|Nintendo Pin-up Playing Cards (ca 1970)|
"Nintendo" and "Pin-up" are two words you don't expect to see close together on a product. At least, not in today's world. But in the past this was different, as this pack of Nintendo Pin-up Playing Cards shows.
Not sure about the date, but the packaging is similar to Nintendo's 1972 Miracle Trump, so I'd place it around that time.
In the 1960s and (early) 70s, Nintendo was still very much a standard playing card manufacturer. And pin-ups have long been a popular theme for playing cards, so it is not really a surprise to find this in their then product portfolio.
|Pin-up Playing Cards, front and back|
The real surprise, if you may call it that, is in the way the pack opens. Nintendo managed to add some innovation to the crowded market of playing cards featuring scantily clad women.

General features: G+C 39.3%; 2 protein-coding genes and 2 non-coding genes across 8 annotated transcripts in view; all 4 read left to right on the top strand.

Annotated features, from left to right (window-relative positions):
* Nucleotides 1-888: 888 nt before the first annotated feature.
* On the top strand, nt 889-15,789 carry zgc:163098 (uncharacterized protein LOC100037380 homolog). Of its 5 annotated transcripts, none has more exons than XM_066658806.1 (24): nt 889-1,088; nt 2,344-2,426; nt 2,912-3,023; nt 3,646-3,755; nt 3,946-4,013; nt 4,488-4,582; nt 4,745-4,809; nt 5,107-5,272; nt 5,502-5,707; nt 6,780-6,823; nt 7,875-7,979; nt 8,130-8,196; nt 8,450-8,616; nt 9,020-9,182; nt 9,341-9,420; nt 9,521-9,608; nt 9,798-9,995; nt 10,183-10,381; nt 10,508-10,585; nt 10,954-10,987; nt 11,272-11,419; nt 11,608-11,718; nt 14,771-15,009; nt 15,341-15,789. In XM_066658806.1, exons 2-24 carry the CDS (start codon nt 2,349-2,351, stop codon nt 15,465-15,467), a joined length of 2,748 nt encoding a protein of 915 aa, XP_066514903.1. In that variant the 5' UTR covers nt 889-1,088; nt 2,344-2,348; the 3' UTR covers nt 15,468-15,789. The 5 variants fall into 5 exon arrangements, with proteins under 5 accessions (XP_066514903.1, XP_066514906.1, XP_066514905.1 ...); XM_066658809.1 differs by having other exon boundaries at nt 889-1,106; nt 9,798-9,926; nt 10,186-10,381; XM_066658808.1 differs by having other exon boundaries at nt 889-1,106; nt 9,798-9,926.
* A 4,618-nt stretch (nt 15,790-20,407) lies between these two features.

On the top of the pack, a message states "please pull in the direction of the arrow" (矢印の方向に引いてください).
Sliding the lid sideways undresses the lady shown on the front and the back.
At the same time, the cards are pushed up.
The cards themselves feature semi-nude Western ladies.
The one shown on the right in the below picture, for instance, was produced for Japanese whiskey giant Suntory. Giving new meaning to the slogan "for relaxing times, make it Suntory time".
|Two more examples of Nintendo pin-up playing cards|
When Nintendo became more established as a toy company, fully focussed on children and families, they soon dropped this kind of product, in order to build their current 100% clean, offenseless image.